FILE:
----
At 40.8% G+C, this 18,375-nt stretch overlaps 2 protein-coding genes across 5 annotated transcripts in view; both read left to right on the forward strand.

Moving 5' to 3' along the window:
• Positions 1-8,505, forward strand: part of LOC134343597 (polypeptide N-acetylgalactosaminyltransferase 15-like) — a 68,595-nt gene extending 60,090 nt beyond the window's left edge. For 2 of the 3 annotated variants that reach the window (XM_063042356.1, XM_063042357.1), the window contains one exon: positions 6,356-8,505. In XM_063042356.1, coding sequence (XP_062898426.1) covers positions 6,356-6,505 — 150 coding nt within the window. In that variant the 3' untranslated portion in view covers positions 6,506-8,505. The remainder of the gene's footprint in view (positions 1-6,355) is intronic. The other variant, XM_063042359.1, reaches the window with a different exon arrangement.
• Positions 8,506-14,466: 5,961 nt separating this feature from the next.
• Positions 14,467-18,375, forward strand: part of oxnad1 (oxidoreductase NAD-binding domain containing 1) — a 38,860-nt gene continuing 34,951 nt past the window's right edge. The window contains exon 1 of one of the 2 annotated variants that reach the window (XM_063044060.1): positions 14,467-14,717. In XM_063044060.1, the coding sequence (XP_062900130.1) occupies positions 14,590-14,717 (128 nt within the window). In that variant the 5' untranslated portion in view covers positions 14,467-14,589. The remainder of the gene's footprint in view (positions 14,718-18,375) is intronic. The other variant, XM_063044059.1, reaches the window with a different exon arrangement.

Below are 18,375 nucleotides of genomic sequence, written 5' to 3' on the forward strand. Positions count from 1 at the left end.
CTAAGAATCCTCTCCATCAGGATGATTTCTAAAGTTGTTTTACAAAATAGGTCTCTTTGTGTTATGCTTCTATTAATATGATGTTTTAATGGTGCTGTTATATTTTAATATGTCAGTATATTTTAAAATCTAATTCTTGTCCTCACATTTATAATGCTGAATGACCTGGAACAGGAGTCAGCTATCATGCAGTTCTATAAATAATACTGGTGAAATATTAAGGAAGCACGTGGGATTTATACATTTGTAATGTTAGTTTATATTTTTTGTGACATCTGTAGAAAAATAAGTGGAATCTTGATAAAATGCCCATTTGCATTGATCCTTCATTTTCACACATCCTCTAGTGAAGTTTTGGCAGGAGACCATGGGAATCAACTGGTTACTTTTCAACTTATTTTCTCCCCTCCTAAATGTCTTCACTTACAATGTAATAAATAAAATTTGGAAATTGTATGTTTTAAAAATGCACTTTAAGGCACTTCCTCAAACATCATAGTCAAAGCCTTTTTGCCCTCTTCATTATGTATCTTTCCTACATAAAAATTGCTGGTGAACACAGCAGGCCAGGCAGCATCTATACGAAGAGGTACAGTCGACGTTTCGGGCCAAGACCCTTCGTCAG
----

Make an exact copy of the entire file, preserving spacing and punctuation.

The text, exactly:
At 40.8% G+C, this 18,375-nt stretch overlaps 2 protein-coding genes across 5 annotated transcripts in view; both read left to right on the forward strand.

Moving 5' to 3' along the window:
• Positions 1-8,505, forward strand: part of LOC134343597 (polypeptide N-acetylgalactosaminyltransferase 15-like) — a 68,595-nt gene extending 60,090 nt beyond the window's left edge. For 2 of the 3 annotated variants that reach the window (XM_063042356.1, XM_063042357.1), the window contains one exon: positions 6,356-8,505. In XM_063042356.1, coding sequence (XP_062898426.1) covers positions 6,356-6,505 — 150 coding nt within the window. In that variant the 3' untranslated portion in view covers positions 6,506-8,505. The remainder of the gene's footprint in view (positions 1-6,355) is intronic. The other variant, XM_063042359.1, reaches the window with a different exon arrangement.
• Positions 8,506-14,466: 5,961 nt separating this feature from the next.
• Positions 14,467-18,375, forward strand: part of oxnad1 (oxidoreductase NAD-binding domain containing 1) — a 38,860-nt gene continuing 34,951 nt past the window's right edge. The window contains exon 1 of one of the 2 annotated variants that reach the window (XM_063044060.1): positions 14,467-14,717. In XM_063044060.1, the coding sequence (XP_062900130.1) occupies positions 14,590-14,717 (128 nt within the window). In that variant the 5' untranslated portion in view covers positions 14,467-14,589. The remainder of the gene's footprint in view (positions 14,718-18,375) is intronic. The other variant, XM_063044059.1, reaches the window with a different exon arrangement.

Below are 18,375 nucleotides of genomic sequence, written 5' to 3' on the forward strand. Positions count from 1 at the left end.
CTAAGAATCCTCTCCATCAGGATGATTTCTAAAGTTGTTTTACAAAATAGGTCTCTTTGTGTTATGCTTCTATTAATATGATGTTTTAATGGTGCTGTTATATTTTAATATGTCAGTATATTTTAAAATCTAATTCTTGTCCTCACATTTATAATGCTGAATGACCTGGAACAGGAGTCAGCTATCATGCAGTTCTATAAATAATACTGGTGAAATATTAAGGAAGCACGTGGGATTTATACATTTGTAATGTTAGTTTATATTTTTTGTGACATCTGTAGAAAAATAAGTGGAATCTTGATAAAATGCCCATTTGCATTGATCCTTCATTTTCACACATCCTCTAGTGAAGTTTTGGCAGGAGACCATGGGAATCAACTGGTTACTTTTCAACTTATTTTCTCCCCTCCTAAATGTCTTCACTTACAATGTAATAAATAAAATTTGGAAATTGTATGTTTTAAAAATGCACTTTAAGGCACTTCCTCAAACATCATAGTCAAAGCCTTTTTGCCCTCTTCATTATGTATCTTTCCTACATAAAAATTGCTGGTGAACACAGCAGGCCAGGCAGCATCTATACGAAGAGGTACAGTCGACGTTTCGGGCCAAGACCCTTCGTCAG